Creative Destruction

July 16, 2006

Judging Iraq

Filed under: Debate,Statistical Method — Adam Gurri @ 4:05 pm

Howdy everyone!  Know I haven’t been the biggest voice around these parts for a while, but I figured I’d just dive in.


First let me just come out and say that I understand Ampersand’s response to Bob’s recent post. Bob voiced his opinion, but obviously didn’t provide a lot of information beyond what it was that he believed.

However, if Amp’s going to be calling for evidence, I think a little balance might be good.  As in, where is his evidence, precisely?

With a subject as serious as this, it would seem appropriate to take our method a little more seriously.  In the article that started this discussion, there is very little effort to make a case that rape or abuse or violent crime of any sort has changed, either for better or for worse, in Post-Saddam Hussein Iraq.

Looking further at the “Hidden War on Women” article, we get a lot of “things are worse” and “we’ve observed an increase in the number of women being sexually abused and raped”, but no account of how these observations are made or recorded, and how it is being determined that things have reached a worse level than they were previously.

Ampersand called for evidence from a source that is not “laughably partisan”.  I’m not sure how he defines that, but for my own part I don’t particularly care how partisan a person is–or which party they subscribe to.  All I care about is soundness of method, because there is little else to satisfy my desire to be assured that I am not being bullshitted by someone who is potentially bullshitting themself.

Feeling passionate about your beliefs is all well and good.  But if you’re going to get fired up with righteousness over a perceived injustice, then I would hope you are taking your subject seriously enough to explain your method of interpreting the information that’s being thrown at us.

This is the age of information, ladies and gentlemen.  I’m sure I could find plenty of accounts arguing that we’ve allowed Afghanistan to be consumed by Alien Monkeys, were I to scour to internet for long enough.  The important thing is not how many accounts you can find–the important thing is setting a standard in order to determine what should be taken seriously.

…./rant.

14 Comments »

  1. Adam who’s that now?

    Comment by Robert — July 16, 2006 @ 9:13 pm | Reply

  2. Don’t you sass me!

    Comment by Adam Gurri — July 16, 2006 @ 11:15 pm | Reply

  3. How’s this for sass, Adam…

    I finally got us the link from Instapundit, and you weren’t around to see it.

    HAH!

    Comment by Off Colfax — July 17, 2006 @ 12:41 am | Reply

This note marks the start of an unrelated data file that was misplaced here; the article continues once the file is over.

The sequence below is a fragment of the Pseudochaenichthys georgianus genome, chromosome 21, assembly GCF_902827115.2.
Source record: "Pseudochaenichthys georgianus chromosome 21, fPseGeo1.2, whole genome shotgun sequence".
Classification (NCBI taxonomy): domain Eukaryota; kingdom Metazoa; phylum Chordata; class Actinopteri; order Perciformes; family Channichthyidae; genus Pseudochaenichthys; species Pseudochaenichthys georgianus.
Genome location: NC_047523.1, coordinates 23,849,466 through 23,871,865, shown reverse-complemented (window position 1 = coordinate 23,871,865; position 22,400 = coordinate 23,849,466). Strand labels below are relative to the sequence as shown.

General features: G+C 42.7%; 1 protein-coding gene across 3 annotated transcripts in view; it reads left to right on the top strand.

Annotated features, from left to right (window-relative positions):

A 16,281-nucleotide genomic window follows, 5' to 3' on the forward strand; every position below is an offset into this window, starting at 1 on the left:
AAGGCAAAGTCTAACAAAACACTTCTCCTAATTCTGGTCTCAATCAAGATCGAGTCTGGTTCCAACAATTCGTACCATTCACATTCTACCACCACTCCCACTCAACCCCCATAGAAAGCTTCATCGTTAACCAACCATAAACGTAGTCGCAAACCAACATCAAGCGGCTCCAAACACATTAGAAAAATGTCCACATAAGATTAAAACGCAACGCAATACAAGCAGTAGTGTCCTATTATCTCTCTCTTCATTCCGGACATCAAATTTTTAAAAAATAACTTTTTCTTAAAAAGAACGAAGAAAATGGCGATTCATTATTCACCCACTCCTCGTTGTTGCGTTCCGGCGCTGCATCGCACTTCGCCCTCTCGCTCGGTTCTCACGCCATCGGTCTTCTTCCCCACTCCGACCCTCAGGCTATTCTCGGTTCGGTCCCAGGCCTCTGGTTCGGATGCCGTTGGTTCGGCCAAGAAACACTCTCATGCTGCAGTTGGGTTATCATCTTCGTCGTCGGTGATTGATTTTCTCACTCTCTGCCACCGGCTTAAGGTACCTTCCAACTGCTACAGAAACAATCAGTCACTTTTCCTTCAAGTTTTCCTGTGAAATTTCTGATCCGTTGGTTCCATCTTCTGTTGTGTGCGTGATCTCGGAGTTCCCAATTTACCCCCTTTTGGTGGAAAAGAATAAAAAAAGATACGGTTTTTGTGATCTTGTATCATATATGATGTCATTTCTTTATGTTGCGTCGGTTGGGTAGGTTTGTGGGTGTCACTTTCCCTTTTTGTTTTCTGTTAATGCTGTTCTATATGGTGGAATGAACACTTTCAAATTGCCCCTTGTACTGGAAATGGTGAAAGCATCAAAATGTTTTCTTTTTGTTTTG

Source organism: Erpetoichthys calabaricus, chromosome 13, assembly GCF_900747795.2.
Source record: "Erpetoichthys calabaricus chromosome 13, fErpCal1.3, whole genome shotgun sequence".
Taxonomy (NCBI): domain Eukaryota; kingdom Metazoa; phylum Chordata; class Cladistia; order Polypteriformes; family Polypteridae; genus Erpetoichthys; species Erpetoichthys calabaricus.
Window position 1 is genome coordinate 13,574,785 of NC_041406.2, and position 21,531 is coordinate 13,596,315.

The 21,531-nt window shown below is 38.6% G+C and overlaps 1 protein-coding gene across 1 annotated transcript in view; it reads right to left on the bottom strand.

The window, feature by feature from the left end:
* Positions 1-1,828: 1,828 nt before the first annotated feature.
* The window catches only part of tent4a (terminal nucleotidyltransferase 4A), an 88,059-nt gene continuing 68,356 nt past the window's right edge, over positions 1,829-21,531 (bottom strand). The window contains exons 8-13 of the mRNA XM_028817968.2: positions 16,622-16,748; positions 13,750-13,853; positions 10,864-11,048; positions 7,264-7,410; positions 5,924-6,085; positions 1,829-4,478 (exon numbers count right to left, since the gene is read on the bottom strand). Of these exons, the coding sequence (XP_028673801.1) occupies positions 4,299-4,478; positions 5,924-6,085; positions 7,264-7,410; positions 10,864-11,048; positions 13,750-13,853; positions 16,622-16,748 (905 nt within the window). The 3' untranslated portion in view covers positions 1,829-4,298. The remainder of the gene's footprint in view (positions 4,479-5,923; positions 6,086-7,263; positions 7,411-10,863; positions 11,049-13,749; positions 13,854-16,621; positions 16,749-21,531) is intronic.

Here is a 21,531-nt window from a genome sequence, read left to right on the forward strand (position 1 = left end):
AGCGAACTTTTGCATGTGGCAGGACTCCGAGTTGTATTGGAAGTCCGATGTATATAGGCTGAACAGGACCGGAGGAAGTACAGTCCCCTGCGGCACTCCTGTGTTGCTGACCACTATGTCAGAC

4. Don’t you sass me!

    You don’t scare me. You’ve been gone so long, you’ve forgotten the admin passwords. You’re powerless, old man!

    (We’ll ignore the part about me being twenty years older than you.)

    (Oh, God.)

    Comment by Robert — July 17, 2006 @ 1:33 am | Reply

  5. OC, I see that! Good stuff!😀

    Robert, if you come here one day and all your posts are confessions that you wear women’s clothing, you’ll know I’ll have found that admin password again.

    Comment by Adam Gurri — July 17, 2006 @ 7:55 am | Reply

  6. Looking further at the “Hidden War on Women” article, we get a lot of “things are worse” and “we’ve observed an increase in the number of women being sexually abused and raped”, but no account of how these observations are made or recorded, and how it is being determined that things have reached a worse level than they were previously.

    Actually, many specific authorities are quoted in Rosen’s article, and you can follow the various linked reports (by such organizations as Human Rights Watch) and see for yourself what evidence went into their analysis and conclusions.

    Comment by Ampersand — July 19, 2006 @ 7:32 pm | Reply

  7. Yes, but methodology–look at this one, for instance

    There has been a massive increase in reported cases of sexual abuse in Iraq since the days of Saddam Hussein’s regime, according to the Women’s Rights Association (WRA), a
    local NGO.

    The WRA recently conducted an in-depth study into the sexual abuse of women after receiving continued allegations of such maltreatment since December 2005.

    in-depth study? What does that mean? How was it conducted?

    And this is a tragic, but ultimately anecdotal, story.

    On the whole, there may be “authorities” cited–there are certainly organizations–but I see no evidence of serious scientific method.

    Whether they are scientific journals professing objectivity, or activist organizations pretending nothing of the sort, whether their assessments are optimistic or pessimistic–is all of no consequence.

    Without method, conclusions are nothing but base assertions of belief.

    Comment by Adam Gurri — July 19, 2006 @ 9:40 pm | Reply

  8. The important thing is not how many accounts you can find–the important thing is setting a standard in order to determine what should be taken seriously.

    Okay, let’s start with this. What standard do you suggest as fair?

    Comment by Ampersand — July 19, 2006 @ 10:52 pm | Reply

  9. If the thesis is “there is an upward trend in the number of women being abused in Iraq”, then I would merely want to know how this was being measured, what the margin of error was, and why even with that margin of error your thesis still was valid.

    The key to setting a standard, I think, is zeroing in on that margin of error. What were the time constraints of the study? How big a subset of the overall population did it draw upon? Was it limited to certain areas? And so on.

    Comment by Adam Gurri — July 19, 2006 @ 11:28 pm | Reply